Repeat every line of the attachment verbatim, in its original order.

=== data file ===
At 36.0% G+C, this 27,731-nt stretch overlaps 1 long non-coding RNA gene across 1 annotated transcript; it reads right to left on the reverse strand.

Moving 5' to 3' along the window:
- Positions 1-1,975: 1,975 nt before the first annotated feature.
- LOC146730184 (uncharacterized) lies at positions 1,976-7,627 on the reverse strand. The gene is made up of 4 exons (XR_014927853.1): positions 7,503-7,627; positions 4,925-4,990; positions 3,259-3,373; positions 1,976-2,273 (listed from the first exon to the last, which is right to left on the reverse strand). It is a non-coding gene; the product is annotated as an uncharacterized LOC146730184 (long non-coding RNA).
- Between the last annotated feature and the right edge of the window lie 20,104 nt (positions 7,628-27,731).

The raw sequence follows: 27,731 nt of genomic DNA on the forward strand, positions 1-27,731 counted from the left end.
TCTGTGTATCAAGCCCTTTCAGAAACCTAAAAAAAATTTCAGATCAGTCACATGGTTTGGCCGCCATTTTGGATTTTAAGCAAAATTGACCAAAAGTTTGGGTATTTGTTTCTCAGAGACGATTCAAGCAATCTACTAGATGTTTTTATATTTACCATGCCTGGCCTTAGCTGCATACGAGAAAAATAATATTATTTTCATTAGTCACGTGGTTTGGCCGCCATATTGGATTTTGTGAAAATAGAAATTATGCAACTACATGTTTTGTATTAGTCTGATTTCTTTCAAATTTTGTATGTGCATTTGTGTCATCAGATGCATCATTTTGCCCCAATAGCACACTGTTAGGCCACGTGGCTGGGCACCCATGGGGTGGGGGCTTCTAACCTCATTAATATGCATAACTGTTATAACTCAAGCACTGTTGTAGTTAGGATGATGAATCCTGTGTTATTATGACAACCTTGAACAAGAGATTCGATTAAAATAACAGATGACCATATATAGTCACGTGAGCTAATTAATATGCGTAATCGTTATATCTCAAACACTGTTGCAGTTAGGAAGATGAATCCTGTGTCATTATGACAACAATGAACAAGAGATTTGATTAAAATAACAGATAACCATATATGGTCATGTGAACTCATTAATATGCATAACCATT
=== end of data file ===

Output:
At 36.0% G+C, this 27,731-nt stretch overlaps 1 long non-coding RNA gene across 1 annotated transcript; it reads right to left on the reverse strand.

Moving 5' to 3' along the window:
- Positions 1-1,975: 1,975 nt before the first annotated feature.
- LOC146730184 (uncharacterized) lies at positions 1,976-7,627 on the reverse strand. The gene is made up of 4 exons (XR_014927853.1): positions 7,503-7,627; positions 4,925-4,990; positions 3,259-3,373; positions 1,976-2,273 (listed from the first exon to the last, which is right to left on the reverse strand). It is a non-coding gene; the product is annotated as an uncharacterized LOC146730184 (long non-coding RNA).
- Between the last annotated feature and the right edge of the window lie 20,104 nt (positions 7,628-27,731).

The raw sequence follows: 27,731 nt of genomic DNA on the forward strand, positions 1-27,731 counted from the left end.
TCTGTGTATCAAGCCCTTTCAGAAACCTAAAAAAAATTTCAGATCAGTCACATGGTTTGGCCGCCATTTTGGATTTTAAGCAAAATTGACCAAAAGTTTGGGTATTTGTTTCTCAGAGACGATTCAAGCAATCTACTAGATGTTTTTATATTTACCATGCCTGGCCTTAGCTGCATACGAGAAAAATAATATTATTTTCATTAGTCACGTGGTTTGGCCGCCATATTGGATTTTGTGAAAATAGAAATTATGCAACTACATGTTTTGTATTAGTCTGATTTCTTTCAAATTTTGTATGTGCATTTGTGTCATCAGATGCATCATTTTGCCCCAATAGCACACTGTTAGGCCACGTGGCTGGGCACCCATGGGGTGGGGGCTTCTAACCTCATTAATATGCATAACTGTTATAACTCAAGCACTGTTGTAGTTAGGATGATGAATCCTGTGTTATTATGACAACCTTGAACAAGAGATTCGATTAAAATAACAGATGACCATATATAGTCACGTGAGCTAATTAATATGCGTAATCGTTATATCTCAAACACTGTTGCAGTTAGGAAGATGAATCCTGTGTCATTATGACAACAATGAACAAGAGATTTGATTAAAATAACAGATAACCATATATGGTCATGTGAACTCATTAATATGCATAACCATT